Neuromorphic Computing as the Next Evolutionary Step for Artificial Intelligence

Today we are living in a time of a great technological transformation, that affects all aspects of our lives. Scientific advances in recent years caused, that we have a much larger range of devices which are recording and storing data in much higher precision and at a much higher rate than ever before. We are all an integral part of this technological revolution. Every human being produces a huge amount of data just by a simple click on the internet. Today we have a unique opportunity to analyze this data for a better understanding of the world that is surrounding us.

One of the most effective tools for analyzing this data today is artificial intelligence. With the advent of the new millennium, A.I. was pulled out of the “ice age” when, for many years, its development was not experiencing any key milestones, mainly due to the lack of appropriate hardware. Over the last decade, A.I. is experiencing a huge boom, and terms such as “deep learning” are literally buzzwords of the current startup scene and technological progress. Unfortunately, today we hit the barrier again. The barrier in the form of constraints in terms of chip design or physics of quantum phenomena. Moore law — every odd year (18 months to be exact) we double the number of transistors on the chip — is no longer valid. In comparison with the amount of stored data and the demand for its analysis, progress is simply becoming insufficient.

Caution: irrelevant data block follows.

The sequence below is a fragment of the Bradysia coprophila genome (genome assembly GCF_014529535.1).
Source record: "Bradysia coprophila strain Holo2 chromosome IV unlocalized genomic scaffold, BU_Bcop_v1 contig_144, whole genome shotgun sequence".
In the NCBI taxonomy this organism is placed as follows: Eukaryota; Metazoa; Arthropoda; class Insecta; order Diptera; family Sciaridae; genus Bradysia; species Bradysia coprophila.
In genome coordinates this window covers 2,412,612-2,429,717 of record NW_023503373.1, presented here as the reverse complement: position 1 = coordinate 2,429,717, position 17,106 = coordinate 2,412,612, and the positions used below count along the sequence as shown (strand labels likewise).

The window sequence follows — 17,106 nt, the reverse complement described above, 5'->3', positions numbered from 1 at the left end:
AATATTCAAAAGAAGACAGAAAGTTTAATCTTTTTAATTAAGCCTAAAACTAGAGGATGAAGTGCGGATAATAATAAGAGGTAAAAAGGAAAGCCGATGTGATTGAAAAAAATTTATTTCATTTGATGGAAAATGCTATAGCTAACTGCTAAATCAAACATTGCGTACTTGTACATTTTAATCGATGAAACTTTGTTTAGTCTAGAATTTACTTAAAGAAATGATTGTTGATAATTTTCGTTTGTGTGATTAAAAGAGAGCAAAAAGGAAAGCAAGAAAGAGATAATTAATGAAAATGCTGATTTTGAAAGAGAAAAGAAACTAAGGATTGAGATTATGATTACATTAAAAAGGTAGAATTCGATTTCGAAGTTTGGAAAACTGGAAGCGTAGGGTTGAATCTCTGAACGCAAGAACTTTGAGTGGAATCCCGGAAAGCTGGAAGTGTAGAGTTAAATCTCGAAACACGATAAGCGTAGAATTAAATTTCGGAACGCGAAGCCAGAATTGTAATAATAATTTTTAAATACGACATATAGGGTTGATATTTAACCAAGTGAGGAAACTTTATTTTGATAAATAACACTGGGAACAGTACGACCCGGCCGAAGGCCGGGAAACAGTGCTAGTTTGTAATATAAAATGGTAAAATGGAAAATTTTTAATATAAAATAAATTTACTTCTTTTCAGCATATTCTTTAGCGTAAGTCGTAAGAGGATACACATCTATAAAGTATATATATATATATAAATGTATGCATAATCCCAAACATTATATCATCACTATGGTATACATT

Why do conventional computer architectures fail to meet demand? They simply can’t scale.

Currently, we are hitting the three main problems: